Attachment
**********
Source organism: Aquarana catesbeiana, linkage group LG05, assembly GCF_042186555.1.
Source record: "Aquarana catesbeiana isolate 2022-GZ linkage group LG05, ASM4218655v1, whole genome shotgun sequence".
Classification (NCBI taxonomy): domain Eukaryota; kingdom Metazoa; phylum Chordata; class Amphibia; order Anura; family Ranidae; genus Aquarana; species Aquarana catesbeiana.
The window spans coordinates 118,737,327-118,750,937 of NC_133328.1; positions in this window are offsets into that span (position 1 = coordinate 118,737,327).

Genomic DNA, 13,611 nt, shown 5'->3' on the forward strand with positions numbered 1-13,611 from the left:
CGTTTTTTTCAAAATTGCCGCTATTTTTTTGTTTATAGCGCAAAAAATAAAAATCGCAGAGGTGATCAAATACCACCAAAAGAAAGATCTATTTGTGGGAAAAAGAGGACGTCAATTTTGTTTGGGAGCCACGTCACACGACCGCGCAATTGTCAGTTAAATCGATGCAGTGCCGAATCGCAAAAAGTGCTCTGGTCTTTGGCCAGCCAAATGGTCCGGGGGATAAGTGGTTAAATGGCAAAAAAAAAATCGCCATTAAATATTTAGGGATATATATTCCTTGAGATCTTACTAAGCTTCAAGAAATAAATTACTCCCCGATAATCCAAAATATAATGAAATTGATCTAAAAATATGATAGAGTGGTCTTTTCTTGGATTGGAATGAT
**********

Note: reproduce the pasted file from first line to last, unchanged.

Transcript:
Source organism: Aquarana catesbeiana, linkage group LG05, assembly GCF_042186555.1.
Source record: "Aquarana catesbeiana isolate 2022-GZ linkage group LG05, ASM4218655v1, whole genome shotgun sequence".
Classification (NCBI taxonomy): domain Eukaryota; kingdom Metazoa; phylum Chordata; class Amphibia; order Anura; family Ranidae; genus Aquarana; species Aquarana catesbeiana.
The window spans coordinates 118,737,327-118,750,937 of NC_133328.1; positions in this window are offsets into that span (position 1 = coordinate 118,737,327).

Genomic DNA, 13,611 nt, shown 5'->3' on the forward strand with positions numbered 1-13,611 from the left:
CGTTTTTTTCAAAATTGCCGCTATTTTTTTGTTTATAGCGCAAAAAATAAAAATCGCAGAGGTGATCAAATACCACCAAAAGAAAGATCTATTTGTGGGAAAAAGAGGACGTCAATTTTGTTTGGGAGCCACGTCACACGACCGCGCAATTGTCAGTTAAATCGATGCAGTGCCGAATCGCAAAAAGTGCTCTGGTCTTTGGCCAGCCAAATGGTCCGGGGGATAAGTGGTTAAATGGCAAAAAAAAAATCGCCATTAAATATTTAGGGATATATATTCCTTGAGATCTTACTAAGCTTCAAGAAATAAATTACTCCCCGATAATCCAAAATATAATGAAATTGATCTAAAAATATGATAGAGTGGTCTTTTCTTGGATTGGAATGAT